As Italy and Belgium ease their lockdown restrictions, many of the nations’ museums will reopen in May.
Italy, the hardest-hit country in Europe, enacted a complete nationwide shutdown on March 10. Now, it is reintroducing normal activities in stages, starting with low-traffic business such as bookstores and dry cleaners, which were allowed to reopen on April 14.
The next phase is set to start on May 4, with museums slated to welcome visitors again on May 18. They must follow safety guidelines drawn up by the Italian Ministry for Cultural Heritage and Activities and Tourism, which requires that all tickets be purchased online and visitors must practice social distancing in the galleries.
In Belgium, a national commission formed to develop a reopening plan earlier this month announced that there would be three phases for reducing restrictions on businesses and public gatherings there. Museums are included in phase two, which is scheduled to begin May 18, so long that social-distancing measures are followed, reports the Brussels Times.
As countries around the world look to the end of lockdown, world leaders must strike a careful balance, making sure to maintain some safety measures while easing into normal activity. If mass gatherings resume too quickly, countries run the risk of triggering a new wave of infections and once again overwhelming hospitals and medical resources.
“If we do not respect the precautions the curve will go up, the deaths will increase, and we will have irreversible damage to our economy,” warned Italian prime minister Giuseppe Conte in a press conference on Sunday. “If you love Italy, keep your distance.”
Ahead of Italy and Belgium, Berlin is reopening its museums on May 4, with precautions including plexiglass dividers at ticket booths, self-scanning tickets, reduced visitor capacity, and more frequent cleanings. Should early attempts to reopen museums be successful, other countries around the world will likely follow suit as soon as it is deemed safe to do so.
“Museums are like parks; spaces in which the individual experience can intertwine with the public space of being together. In the coming months, as a society, we face the challenge to find a new, positive balance between personal freedom and care for our relationship with others,” Bart De Baere, director of the Museum of Contemporary Art Antwerp, told the Art Newspaper, adding that the institution was “ready to serve as a test room for that post-lock down experience.”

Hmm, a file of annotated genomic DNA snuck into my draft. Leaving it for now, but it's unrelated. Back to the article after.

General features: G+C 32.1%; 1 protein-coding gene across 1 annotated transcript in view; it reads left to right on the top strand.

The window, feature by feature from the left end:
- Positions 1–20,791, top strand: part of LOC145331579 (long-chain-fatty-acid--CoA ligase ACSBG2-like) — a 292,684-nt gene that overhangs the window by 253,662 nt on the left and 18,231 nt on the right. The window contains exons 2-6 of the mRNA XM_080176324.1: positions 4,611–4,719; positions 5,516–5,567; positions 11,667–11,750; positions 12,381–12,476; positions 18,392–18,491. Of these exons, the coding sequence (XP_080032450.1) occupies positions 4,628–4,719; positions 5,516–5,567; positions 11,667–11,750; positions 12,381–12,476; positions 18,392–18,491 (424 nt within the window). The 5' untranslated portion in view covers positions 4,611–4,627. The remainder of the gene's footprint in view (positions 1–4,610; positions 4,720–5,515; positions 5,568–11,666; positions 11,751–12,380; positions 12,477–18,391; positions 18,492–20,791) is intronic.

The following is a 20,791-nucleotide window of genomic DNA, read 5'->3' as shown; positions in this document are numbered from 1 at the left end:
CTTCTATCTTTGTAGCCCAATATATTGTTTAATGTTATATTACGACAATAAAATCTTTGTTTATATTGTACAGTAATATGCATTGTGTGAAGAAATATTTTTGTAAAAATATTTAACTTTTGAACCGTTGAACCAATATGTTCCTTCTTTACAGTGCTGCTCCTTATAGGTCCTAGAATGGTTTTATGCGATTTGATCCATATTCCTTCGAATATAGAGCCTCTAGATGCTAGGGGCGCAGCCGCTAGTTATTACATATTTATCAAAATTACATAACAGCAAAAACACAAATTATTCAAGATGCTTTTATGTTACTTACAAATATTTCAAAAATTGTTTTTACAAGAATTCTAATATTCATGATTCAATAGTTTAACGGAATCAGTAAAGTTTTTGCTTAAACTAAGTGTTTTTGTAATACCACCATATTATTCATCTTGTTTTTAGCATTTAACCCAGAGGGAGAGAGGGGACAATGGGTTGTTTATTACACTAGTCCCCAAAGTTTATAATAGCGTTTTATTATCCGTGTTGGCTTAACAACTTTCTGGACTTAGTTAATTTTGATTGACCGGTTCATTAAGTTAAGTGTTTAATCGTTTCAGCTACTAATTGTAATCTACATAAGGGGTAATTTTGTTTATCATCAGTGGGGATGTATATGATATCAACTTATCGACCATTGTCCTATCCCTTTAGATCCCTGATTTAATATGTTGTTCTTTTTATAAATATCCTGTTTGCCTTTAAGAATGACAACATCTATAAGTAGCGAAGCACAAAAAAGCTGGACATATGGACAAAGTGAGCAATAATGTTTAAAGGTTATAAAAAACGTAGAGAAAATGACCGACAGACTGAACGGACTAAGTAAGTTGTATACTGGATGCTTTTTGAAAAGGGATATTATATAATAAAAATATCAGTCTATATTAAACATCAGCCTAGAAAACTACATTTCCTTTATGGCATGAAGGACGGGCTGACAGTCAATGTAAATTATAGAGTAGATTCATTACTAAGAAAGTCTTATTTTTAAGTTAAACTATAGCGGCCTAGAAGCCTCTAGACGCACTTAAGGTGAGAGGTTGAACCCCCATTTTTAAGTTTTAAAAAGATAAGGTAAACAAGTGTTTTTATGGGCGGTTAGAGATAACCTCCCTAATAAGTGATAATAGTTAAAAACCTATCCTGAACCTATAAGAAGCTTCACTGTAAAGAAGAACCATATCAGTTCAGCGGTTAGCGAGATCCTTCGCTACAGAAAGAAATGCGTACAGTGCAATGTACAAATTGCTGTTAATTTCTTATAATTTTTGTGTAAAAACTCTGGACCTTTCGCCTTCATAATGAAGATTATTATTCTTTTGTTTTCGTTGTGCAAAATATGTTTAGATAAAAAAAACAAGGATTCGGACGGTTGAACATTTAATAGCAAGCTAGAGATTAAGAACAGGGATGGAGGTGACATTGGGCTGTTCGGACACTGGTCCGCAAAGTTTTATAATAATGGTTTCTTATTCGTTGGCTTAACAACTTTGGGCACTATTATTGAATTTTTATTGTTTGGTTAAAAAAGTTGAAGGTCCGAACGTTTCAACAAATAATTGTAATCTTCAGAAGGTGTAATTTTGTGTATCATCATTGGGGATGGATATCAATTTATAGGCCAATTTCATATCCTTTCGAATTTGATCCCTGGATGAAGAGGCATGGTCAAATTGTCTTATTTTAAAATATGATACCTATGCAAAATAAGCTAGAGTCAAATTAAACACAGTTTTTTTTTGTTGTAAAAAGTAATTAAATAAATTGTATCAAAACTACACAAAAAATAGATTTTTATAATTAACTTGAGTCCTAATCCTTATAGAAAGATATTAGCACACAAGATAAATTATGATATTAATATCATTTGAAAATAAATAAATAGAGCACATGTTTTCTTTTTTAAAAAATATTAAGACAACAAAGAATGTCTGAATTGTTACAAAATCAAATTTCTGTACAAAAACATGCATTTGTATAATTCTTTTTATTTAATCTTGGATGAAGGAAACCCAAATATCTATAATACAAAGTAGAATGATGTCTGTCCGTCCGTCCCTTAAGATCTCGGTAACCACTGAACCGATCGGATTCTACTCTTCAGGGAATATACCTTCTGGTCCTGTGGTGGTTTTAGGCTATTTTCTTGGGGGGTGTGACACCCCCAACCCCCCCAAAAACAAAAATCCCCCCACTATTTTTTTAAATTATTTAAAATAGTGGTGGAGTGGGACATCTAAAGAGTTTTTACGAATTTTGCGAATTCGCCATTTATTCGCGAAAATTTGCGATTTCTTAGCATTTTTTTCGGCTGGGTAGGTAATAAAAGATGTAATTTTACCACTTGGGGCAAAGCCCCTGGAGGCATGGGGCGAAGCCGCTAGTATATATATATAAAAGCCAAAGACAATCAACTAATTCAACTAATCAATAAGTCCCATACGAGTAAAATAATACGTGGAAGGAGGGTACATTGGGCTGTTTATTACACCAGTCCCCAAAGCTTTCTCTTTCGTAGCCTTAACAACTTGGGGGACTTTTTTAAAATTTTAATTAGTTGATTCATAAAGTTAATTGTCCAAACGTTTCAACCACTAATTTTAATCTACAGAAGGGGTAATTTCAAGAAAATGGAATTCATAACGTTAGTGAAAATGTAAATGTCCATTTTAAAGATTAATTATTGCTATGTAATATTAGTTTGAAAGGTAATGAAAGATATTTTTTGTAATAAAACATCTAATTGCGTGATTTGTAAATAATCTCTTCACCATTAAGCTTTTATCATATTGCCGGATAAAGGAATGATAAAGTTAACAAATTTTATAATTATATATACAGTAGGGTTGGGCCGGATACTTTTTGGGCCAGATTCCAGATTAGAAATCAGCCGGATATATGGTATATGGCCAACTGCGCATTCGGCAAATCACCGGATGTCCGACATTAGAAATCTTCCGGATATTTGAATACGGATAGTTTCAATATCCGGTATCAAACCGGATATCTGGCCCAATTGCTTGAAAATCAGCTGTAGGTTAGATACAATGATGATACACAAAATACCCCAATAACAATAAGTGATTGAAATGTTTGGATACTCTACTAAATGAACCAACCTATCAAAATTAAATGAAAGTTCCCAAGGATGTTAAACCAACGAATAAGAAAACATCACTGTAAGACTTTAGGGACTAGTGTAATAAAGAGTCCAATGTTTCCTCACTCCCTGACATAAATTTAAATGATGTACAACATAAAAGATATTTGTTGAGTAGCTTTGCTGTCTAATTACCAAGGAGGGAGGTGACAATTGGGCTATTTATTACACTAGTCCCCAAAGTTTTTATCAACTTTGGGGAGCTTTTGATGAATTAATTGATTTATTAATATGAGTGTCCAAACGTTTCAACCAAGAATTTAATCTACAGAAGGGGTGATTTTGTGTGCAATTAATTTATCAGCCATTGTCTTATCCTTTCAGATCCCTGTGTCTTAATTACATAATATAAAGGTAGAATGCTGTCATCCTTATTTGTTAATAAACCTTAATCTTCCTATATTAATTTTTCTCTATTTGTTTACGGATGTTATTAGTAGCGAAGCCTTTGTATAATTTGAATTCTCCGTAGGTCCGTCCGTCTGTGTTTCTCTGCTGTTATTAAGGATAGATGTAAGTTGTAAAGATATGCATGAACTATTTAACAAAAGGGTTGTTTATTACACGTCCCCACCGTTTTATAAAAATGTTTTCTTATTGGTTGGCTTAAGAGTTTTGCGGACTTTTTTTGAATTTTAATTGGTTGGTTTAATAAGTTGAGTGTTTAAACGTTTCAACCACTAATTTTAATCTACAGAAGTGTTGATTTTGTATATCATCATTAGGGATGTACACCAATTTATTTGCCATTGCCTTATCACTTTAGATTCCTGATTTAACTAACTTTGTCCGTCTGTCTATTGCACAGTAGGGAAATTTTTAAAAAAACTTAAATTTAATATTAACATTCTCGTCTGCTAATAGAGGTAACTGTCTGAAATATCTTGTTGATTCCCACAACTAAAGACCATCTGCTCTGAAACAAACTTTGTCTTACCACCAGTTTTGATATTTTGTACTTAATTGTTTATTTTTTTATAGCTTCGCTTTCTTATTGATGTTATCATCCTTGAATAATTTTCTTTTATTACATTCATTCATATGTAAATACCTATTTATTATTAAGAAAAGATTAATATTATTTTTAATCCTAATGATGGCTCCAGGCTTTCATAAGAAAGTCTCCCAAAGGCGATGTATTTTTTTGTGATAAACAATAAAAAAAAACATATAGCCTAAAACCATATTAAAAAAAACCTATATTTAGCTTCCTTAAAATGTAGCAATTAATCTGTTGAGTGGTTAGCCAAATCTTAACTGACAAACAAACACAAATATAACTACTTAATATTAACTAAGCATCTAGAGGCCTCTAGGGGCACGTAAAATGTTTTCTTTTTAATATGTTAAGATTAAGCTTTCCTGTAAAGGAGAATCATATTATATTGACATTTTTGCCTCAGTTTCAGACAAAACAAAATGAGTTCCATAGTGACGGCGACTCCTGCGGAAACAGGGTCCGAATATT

The Antwerp museum will open on May 19, as will the Old Masters Museum, one of six institutions that make up the Royal Museums of Fine Arts in Brussels. Belgian guidelines mandate that face masks must be worn in public for all people over the age of 12; the government is providing one free mask per citizen.
Museums also face a delicate juggling act when it comes to temporary exhibitions, often dependent on short-term loans of valuable artwork. The Galleria Borghese in Rome has delayed its planned April 29 opening of “Caravaggio: The Lute Player,” pairing six of its Caravaggio works with loans of two of his The Lute Player compositions, including one from the Hermitage in St. Petersburg, where the show is set to travel. The two museums are working to adjust the dates of the tour, according to a representative of the Borghese.
It remains to be seen whether Rome’s Scuderie del Quirinale will extend its highly anticipated blockbuster “Raphael: 1520–1483,” for which it pre-sold 60,000 tickets. The show was only open for three days before the country went into lockdown and it is scheduled to close June 2. The museum did not respond to inquiries regarding the possibility of extending the exhibition’s run to meet visitor demand.
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